More Questionable Numbers – The Latest US Jobs Report
The June nonfarm payrolls came in at a stunning up 287,000, following a revised downward May nonfarm payrolls of 11,000. The surprise number gave way to a ‘wow’ moment, and the stock market soon rallied to new all-time highs.
The Bureau of Labor Statistics (BLS) conducts two job surveys each month. Actually, one is carried out by the US Census Bureau (household survey), and the other by the BLS (establishment survey). The two reports don’t necessarily jibe, as differences abound. The household survey conducts interviews with individual households, while the establishment survey does the same, only with businesses. Two surveys, two separate results.
The nonfarm payrolls reported is from the establishment survey, but the household survey determines the unemployment rate and other statistics. The key to the most recent numbers is that many of the jobs were in leisure and hospitality, which tend to be low paying and part-time. The labour force participation rate rose, as more people came looking for work and that helped push up the unemployment rate.
Canada’s equivalent of nonfarm payrolls were not encouraging. Job loss was small, but full-time jobs were replaced with part-time jobs. Not a healthy sign.
The Economist and the Italian Job
Esteemed magazine The Economist has joined the ranks of the concerned over the deteriorating banking situation in Italy, where there are some US$400 billion of non-performing loans (20% of Italy’s GDP) on Italian banks’ books. The Economist points out many of the same problems we noted a week earlier, including the inability under current EU rules to provide a direct taxpayer bailout to the banks. Instead it has to be a bail-in.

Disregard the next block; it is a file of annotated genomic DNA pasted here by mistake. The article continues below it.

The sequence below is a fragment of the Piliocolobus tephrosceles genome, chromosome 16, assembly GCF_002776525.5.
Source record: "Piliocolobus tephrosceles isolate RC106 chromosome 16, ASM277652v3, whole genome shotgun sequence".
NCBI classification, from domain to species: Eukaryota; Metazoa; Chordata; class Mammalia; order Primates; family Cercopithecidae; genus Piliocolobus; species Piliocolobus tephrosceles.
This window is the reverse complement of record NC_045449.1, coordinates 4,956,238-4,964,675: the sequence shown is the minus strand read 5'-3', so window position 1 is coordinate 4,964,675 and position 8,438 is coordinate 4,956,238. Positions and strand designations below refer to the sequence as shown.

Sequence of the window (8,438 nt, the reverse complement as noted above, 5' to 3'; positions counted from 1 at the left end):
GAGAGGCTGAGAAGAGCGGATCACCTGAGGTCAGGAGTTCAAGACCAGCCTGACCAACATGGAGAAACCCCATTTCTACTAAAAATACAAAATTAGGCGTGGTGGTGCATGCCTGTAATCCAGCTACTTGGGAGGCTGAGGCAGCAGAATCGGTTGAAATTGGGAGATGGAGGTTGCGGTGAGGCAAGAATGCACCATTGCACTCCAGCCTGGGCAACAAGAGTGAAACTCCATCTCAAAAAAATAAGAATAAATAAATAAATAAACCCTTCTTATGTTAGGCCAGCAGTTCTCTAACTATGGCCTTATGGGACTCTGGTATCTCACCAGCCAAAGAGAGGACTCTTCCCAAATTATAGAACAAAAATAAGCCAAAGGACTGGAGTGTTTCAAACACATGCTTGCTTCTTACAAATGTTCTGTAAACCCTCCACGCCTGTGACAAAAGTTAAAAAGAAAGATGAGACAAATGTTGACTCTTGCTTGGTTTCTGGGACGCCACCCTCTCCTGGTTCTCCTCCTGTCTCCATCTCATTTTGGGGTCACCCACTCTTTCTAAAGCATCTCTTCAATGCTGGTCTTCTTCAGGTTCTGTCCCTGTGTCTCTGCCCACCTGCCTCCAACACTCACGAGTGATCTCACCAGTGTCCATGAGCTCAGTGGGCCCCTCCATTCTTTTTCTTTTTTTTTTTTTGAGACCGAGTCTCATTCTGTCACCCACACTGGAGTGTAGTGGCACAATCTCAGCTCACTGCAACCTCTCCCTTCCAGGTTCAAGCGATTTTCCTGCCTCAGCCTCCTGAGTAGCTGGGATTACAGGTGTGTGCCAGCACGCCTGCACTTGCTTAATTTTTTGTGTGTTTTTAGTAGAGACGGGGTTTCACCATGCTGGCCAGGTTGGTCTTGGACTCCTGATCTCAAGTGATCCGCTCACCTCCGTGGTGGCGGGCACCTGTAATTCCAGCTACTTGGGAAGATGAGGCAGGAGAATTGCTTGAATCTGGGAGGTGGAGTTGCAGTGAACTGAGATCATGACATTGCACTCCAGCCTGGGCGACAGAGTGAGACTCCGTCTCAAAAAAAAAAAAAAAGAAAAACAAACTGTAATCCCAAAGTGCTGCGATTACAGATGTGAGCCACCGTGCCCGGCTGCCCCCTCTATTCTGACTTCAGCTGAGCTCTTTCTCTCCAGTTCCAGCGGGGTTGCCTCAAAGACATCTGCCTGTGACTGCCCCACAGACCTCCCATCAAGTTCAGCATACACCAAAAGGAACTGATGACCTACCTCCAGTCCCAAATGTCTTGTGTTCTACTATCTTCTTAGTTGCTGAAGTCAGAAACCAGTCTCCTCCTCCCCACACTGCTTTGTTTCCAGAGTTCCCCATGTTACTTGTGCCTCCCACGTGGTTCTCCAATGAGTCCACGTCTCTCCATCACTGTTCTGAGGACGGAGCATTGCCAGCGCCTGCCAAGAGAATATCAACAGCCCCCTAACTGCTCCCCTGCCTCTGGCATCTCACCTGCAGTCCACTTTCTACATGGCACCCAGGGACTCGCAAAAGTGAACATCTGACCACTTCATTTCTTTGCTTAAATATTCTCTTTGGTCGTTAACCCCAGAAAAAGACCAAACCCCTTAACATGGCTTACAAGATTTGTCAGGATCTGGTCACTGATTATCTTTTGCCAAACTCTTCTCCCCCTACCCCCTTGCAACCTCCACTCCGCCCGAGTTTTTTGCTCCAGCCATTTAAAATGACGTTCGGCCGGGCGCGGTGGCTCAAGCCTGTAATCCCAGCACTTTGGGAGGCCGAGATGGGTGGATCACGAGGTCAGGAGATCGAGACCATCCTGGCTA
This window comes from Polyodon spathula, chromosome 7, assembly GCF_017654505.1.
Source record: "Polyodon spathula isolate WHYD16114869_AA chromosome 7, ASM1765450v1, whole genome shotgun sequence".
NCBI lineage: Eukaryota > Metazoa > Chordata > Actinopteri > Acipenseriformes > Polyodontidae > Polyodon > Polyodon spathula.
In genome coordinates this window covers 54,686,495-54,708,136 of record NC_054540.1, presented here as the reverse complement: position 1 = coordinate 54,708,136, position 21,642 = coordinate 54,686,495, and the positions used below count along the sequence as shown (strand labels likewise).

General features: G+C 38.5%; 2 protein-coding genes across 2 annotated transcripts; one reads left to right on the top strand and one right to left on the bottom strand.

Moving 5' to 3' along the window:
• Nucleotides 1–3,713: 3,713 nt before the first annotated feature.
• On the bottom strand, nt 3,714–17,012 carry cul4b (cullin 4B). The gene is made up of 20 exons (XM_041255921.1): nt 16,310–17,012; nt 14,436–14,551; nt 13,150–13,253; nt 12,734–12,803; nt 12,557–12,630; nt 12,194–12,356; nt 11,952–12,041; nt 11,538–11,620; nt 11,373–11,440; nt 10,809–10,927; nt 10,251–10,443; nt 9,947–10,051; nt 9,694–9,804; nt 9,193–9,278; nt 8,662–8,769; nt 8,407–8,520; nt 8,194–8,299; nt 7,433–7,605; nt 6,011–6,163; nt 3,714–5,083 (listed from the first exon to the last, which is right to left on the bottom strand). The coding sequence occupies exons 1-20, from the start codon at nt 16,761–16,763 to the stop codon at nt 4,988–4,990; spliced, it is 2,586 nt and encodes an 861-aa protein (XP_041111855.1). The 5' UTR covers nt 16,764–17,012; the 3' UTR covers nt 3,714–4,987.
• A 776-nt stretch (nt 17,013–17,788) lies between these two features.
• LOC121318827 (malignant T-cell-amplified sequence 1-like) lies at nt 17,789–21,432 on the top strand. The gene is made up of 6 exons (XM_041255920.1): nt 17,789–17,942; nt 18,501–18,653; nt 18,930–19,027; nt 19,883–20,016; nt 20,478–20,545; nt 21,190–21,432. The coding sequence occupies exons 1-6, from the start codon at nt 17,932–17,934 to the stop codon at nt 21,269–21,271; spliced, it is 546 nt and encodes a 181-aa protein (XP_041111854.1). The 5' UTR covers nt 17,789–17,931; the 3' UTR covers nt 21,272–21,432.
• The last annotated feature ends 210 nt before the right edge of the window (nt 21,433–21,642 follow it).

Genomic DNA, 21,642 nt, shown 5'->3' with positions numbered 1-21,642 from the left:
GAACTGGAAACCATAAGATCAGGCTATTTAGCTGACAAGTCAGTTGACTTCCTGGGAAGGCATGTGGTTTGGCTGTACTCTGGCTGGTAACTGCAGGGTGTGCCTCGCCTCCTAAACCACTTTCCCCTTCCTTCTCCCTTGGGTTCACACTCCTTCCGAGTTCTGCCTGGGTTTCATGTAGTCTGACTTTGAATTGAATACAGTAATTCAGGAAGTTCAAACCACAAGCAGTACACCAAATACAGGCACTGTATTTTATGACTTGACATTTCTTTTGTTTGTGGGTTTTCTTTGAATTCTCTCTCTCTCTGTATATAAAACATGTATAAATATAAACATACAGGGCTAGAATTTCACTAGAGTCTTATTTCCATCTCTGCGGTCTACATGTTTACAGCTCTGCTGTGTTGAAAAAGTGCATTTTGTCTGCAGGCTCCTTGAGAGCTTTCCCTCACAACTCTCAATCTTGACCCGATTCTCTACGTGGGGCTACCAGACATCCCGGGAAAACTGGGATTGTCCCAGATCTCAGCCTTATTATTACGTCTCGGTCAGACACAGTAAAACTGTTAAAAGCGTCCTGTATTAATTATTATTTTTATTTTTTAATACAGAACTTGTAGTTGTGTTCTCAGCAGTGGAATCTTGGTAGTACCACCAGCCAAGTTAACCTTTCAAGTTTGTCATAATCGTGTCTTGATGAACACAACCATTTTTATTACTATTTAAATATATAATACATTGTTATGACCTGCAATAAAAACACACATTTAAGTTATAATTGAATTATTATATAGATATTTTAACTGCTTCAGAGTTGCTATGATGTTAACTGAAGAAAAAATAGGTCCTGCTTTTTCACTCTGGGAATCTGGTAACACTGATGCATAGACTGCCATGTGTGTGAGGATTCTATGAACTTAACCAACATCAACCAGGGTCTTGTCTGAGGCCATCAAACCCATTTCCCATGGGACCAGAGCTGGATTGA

Trouble is, much of the non-performing loans are held not by institutions as one would expect, but by individuals. Previous attempts at bail-ins have resulted in suicides and demonstrations. What the article does not get into is the potential for contagion, and the growing problem of EU banks in general, where many of the biggest banks are in trouble as their stock prices have plunged precipitously.
The EU is plagued with infighting, anemic growth, high debt, deflation and some $10 to $12 trillion of debt trading at negative interest rates. Bonds issued by the EU, Germany, Switzerland and the Netherlands trade at negative yields. And then there is Brexit, and maybe even an Auxit (Austria).
A week can’t go by without talking about Brexit. The United Kingdom has a new prime minister in, Theresa May, and how she got there was worthy of the Kremlin. She has promised to be a tough negotiator on Brexit, but so has the EU. The UK powers want to take their time. The EU wants to hurry. The clash could be interesting, and the Brexit promises to be with us for some time.
US Election Season – Now the Real Fun Begins
The final run of the US election season kicks off next Monday July 18, with the Republican National Convention (RNC) in Cleveland. The Democratic National Convention (DNC) kicks off on July 25 in Philadelphia. Once the conventions are out of the way, three months of mudslinging will follow. The conventions themselves could be controversial, with heavily armed police and protestors preparing to clash.